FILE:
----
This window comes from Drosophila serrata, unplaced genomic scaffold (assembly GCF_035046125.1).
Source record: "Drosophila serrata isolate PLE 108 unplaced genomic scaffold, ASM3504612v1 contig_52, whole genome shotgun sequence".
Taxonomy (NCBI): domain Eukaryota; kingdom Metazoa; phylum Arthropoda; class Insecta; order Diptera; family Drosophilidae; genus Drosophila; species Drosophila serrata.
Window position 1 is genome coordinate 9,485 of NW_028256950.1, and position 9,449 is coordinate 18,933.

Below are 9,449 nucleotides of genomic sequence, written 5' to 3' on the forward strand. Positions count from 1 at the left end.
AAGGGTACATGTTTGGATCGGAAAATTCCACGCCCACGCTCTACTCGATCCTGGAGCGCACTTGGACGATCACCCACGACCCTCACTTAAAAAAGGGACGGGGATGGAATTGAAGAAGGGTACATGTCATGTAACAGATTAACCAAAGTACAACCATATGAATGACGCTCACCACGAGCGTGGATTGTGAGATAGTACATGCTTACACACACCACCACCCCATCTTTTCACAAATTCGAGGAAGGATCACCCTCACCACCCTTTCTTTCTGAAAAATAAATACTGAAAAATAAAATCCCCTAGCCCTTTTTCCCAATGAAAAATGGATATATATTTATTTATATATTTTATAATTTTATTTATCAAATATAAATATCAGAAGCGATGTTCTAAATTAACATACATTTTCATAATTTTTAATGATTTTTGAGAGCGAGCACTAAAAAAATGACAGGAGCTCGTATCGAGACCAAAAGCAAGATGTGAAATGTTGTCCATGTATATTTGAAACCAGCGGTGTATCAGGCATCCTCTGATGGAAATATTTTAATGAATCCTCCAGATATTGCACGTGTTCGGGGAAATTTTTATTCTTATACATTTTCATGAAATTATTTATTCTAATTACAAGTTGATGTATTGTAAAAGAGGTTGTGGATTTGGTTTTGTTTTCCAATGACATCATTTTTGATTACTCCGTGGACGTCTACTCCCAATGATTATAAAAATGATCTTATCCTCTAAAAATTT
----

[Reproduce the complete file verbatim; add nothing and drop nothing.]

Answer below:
This window comes from Drosophila serrata, unplaced genomic scaffold (assembly GCF_035046125.1).
Source record: "Drosophila serrata isolate PLE 108 unplaced genomic scaffold, ASM3504612v1 contig_52, whole genome shotgun sequence".
Taxonomy (NCBI): domain Eukaryota; kingdom Metazoa; phylum Arthropoda; class Insecta; order Diptera; family Drosophilidae; genus Drosophila; species Drosophila serrata.
Window position 1 is genome coordinate 9,485 of NW_028256950.1, and position 9,449 is coordinate 18,933.

Below are 9,449 nucleotides of genomic sequence, written 5' to 3' on the forward strand. Positions count from 1 at the left end.
AAGGGTACATGTTTGGATCGGAAAATTCCACGCCCACGCTCTACTCGATCCTGGAGCGCACTTGGACGATCACCCACGACCCTCACTTAAAAAAGGGACGGGGATGGAATTGAAGAAGGGTACATGTCATGTAACAGATTAACCAAAGTACAACCATATGAATGACGCTCACCACGAGCGTGGATTGTGAGATAGTACATGCTTACACACACCACCACCCCATCTTTTCACAAATTCGAGGAAGGATCACCCTCACCACCCTTTCTTTCTGAAAAATAAATACTGAAAAATAAAATCCCCTAGCCCTTTTTCCCAATGAAAAATGGATATATATTTATTTATATATTTTATAATTTTATTTATCAAATATAAATATCAGAAGCGATGTTCTAAATTAACATACATTTTCATAATTTTTAATGATTTTTGAGAGCGAGCACTAAAAAAATGACAGGAGCTCGTATCGAGACCAAAAGCAAGATGTGAAATGTTGTCCATGTATATTTGAAACCAGCGGTGTATCAGGCATCCTCTGATGGAAATATTTTAATGAATCCTCCAGATATTGCACGTGTTCGGGGAAATTTTTATTCTTATACATTTTCATGAAATTATTTATTCTAATTACAAGTTGATGTATTGTAAAAGAGGTTGTGGATTTGGTTTTGTTTTCCAATGACATCATTTTTGATTACTCCGTGGACGTCTACTCCCAATGATTATAAAAATGATCTTATCCTCTAAAAATTT